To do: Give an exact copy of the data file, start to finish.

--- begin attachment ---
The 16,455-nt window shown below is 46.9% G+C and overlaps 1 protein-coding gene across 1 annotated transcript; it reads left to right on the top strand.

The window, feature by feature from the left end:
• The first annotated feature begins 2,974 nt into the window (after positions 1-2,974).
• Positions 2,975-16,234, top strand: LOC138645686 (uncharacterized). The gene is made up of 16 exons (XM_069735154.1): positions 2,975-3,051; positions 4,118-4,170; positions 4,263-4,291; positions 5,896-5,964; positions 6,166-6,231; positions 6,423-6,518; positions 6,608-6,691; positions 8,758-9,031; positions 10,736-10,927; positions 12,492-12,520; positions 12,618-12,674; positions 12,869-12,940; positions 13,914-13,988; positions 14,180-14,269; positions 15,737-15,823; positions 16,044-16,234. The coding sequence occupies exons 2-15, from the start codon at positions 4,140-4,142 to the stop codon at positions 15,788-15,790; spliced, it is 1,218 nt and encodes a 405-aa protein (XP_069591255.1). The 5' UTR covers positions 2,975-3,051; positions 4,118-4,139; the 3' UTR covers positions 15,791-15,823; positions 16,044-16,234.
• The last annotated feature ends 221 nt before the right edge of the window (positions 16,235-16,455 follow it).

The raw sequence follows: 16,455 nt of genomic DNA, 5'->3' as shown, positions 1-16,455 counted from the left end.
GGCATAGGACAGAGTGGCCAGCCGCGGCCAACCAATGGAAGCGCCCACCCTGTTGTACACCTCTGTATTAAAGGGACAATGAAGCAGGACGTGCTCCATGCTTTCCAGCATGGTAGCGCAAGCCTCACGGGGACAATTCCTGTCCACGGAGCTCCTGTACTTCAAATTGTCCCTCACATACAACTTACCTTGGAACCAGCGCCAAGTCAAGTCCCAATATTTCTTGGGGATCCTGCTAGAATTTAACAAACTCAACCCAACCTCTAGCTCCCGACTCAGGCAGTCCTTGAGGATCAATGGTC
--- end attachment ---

The 16,455-nt window shown below is 46.9% G+C and overlaps 1 protein-coding gene across 1 annotated transcript; it reads left to right on the top strand.

The window, feature by feature from the left end:
• The first annotated feature begins 2,974 nt into the window (after positions 1-2,974).
• Positions 2,975-16,234, top strand: LOC138645686 (uncharacterized). The gene is made up of 16 exons (XM_069735154.1): positions 2,975-3,051; positions 4,118-4,170; positions 4,263-4,291; positions 5,896-5,964; positions 6,166-6,231; positions 6,423-6,518; positions 6,608-6,691; positions 8,758-9,031; positions 10,736-10,927; positions 12,492-12,520; positions 12,618-12,674; positions 12,869-12,940; positions 13,914-13,988; positions 14,180-14,269; positions 15,737-15,823; positions 16,044-16,234. The coding sequence occupies exons 2-15, from the start codon at positions 4,140-4,142 to the stop codon at positions 15,788-15,790; spliced, it is 1,218 nt and encodes a 405-aa protein (XP_069591255.1). The 5' UTR covers positions 2,975-3,051; positions 4,118-4,139; the 3' UTR covers positions 15,791-15,823; positions 16,044-16,234.
• The last annotated feature ends 221 nt before the right edge of the window (positions 16,235-16,455 follow it).

The raw sequence follows: 16,455 nt of genomic DNA, 5'->3' as shown, positions 1-16,455 counted from the left end.
GGCATAGGACAGAGTGGCCAGCCGCGGCCAACCAATGGAAGCGCCCACCCTGTTGTACACCTCTGTATTAAAGGGACAATGAAGCAGGACGTGCTCCATGCTTTCCAGCATGGTAGCGCAAGCCTCACGGGGACAATTCCTGTCCACGGAGCTCCTGTACTTCAAATTGTCCCTCACATACAACTTACCTTGGAACCAGCGCCAAGTCAAGTCCCAATATTTCTTGGGGATCCTGCTAGAATTTAACAAACTCAACCCAACCTCTAGCTCCCGACTCAGGCAGTCCTTGAGGATCAATGGTC